Across the Corn Belt, cool, dry weather favors summer crop maturation. On August 30, nearly two-thirds (63%) of the U.S. corn had dented, while 12% of the crop was fully mature. On the same date, 8% of the nation’s soybeans were dropping leaves.
On the Plains, dry weather favors fieldwork, including summer crop harvesting and winter wheat planting preparations. However, widespread soil moisture shortages across the High Plains are adversely affecting rangeland and pastures. In addition, temperatures are currently rebounding to near- or above-normal levels.
In the South, showers stretch from Arkansas into eastern Texas. Many creeks and streams in the mid-South are receding, following heavy rain earlier in the week. In Danville, Arkansas, the Petit Jean River is falling after cresting on September 2 at 7.28 feet above flood—the seventh-highest level on record in that locations and the highest since December 2015.
In the West, record-setting heat is maintaining stress on rangeland and pastures. On September 3, a high temperature of 106° in Bishop, California, tied a monthly record originally set on September 2, 1950. Excessively hot weather prevails in much of California and the Desert Southwest; Friday’s high temperatures could exceed 120° in the hottest desert locations. Despite the heat, containment of California’s two largest lightning-sparked wildfire complexes (392,000 and 375,000 acres of vegetation burned, respectively) has reached 80%.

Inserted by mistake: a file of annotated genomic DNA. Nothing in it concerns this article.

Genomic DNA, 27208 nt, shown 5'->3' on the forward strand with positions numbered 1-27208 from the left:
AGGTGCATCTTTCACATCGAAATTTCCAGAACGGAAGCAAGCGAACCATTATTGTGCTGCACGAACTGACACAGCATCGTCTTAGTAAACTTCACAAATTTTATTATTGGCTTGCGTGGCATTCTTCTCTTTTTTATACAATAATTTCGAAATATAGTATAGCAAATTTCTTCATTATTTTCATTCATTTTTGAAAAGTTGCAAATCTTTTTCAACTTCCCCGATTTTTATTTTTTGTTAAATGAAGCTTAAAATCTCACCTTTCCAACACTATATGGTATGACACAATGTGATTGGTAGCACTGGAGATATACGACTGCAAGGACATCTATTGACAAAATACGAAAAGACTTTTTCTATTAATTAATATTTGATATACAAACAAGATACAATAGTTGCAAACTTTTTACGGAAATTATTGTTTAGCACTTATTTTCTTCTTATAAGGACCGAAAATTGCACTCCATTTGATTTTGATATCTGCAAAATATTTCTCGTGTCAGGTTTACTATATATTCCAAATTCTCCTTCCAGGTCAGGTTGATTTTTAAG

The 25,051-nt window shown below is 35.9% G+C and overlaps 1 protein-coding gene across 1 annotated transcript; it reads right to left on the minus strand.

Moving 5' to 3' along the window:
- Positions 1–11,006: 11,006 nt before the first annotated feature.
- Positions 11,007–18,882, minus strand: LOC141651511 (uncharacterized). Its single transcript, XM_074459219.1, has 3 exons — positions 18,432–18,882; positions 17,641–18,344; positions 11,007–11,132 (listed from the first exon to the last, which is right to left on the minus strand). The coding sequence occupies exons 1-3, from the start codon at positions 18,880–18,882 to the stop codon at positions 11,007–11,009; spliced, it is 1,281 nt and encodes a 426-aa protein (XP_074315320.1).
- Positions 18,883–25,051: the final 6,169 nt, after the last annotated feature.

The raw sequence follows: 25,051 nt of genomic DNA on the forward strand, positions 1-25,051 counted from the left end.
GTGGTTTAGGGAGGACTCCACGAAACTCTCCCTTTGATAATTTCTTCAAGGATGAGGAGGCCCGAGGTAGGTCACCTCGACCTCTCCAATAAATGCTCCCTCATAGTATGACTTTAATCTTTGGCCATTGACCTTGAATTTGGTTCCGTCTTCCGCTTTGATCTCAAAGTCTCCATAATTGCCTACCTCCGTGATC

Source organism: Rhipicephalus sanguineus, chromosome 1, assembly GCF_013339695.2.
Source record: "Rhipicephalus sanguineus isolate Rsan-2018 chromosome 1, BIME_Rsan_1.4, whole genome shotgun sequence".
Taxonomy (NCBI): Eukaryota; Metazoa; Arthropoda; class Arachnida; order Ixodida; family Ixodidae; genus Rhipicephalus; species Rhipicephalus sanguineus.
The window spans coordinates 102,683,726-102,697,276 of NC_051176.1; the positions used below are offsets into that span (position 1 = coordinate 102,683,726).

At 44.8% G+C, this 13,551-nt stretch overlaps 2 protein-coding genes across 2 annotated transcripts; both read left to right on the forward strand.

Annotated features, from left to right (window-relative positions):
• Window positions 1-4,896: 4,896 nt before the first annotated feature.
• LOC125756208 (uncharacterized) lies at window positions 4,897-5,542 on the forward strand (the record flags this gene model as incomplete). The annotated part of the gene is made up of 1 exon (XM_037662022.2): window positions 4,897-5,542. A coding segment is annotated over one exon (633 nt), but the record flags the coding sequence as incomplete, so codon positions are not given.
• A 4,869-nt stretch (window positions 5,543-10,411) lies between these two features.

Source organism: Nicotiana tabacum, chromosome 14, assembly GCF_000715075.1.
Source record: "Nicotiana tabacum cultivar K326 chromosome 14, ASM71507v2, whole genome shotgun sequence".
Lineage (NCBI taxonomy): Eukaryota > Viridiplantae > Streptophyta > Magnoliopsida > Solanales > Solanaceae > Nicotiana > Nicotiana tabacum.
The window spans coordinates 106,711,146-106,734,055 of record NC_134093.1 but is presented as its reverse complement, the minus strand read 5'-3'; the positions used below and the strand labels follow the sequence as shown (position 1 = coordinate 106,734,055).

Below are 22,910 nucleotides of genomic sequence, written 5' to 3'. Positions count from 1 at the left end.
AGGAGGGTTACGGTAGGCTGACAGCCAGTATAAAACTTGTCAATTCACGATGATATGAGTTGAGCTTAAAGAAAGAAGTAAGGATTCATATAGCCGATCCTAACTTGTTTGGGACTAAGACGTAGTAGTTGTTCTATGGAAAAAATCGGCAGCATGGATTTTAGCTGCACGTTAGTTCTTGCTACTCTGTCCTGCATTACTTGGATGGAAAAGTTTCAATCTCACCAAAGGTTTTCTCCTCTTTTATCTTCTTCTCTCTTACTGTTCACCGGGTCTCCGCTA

Aside from scattered showers mainly across the South, dry weather will prevail nearly nationwide into the weekend. However, a few thunderstorms may occur across Florida and the Midwest. By Labor Day, showers associated with a strong cold front will become numerous from the northern and central Rockies into the Great Lakes States. On Tuesday, rain will fall in an axis stretching from the southern Plains into the upper Midwest. As sharply colder air arrives in the Rockies, rain will change to snow. In fact, widespread freezes will occur next week (mainly on September 8-9) across the Rockies and northern Plains. Small grains across the northern Plains are largely mature (or have been harvested), but early freezes— combined with drought—could curtail autumn pasture growth across portions of the High Plains. In addition, late-developing corn in eastern North Dakota and environs will need to be monitored next week for possible freeze impacts. In stark contrast, record-setting heat will prevail in the West for the next few days, although markedly cooler air will arrive (except along and near the Pacific Coast) early next week.
Looking ahead, the 6- to 10-day outlook calls for the likelihood of below-normal temperatures from the Rockies to the Mississippi Valley, while warmer-than-normal weather will prevail in the Atlantic Coast States and the Far West. Meanwhile, near- or below-normal precipitation from the Pacific Coast to the Plains should contrast with wetter-than-normal from the Mississippi River, eastward.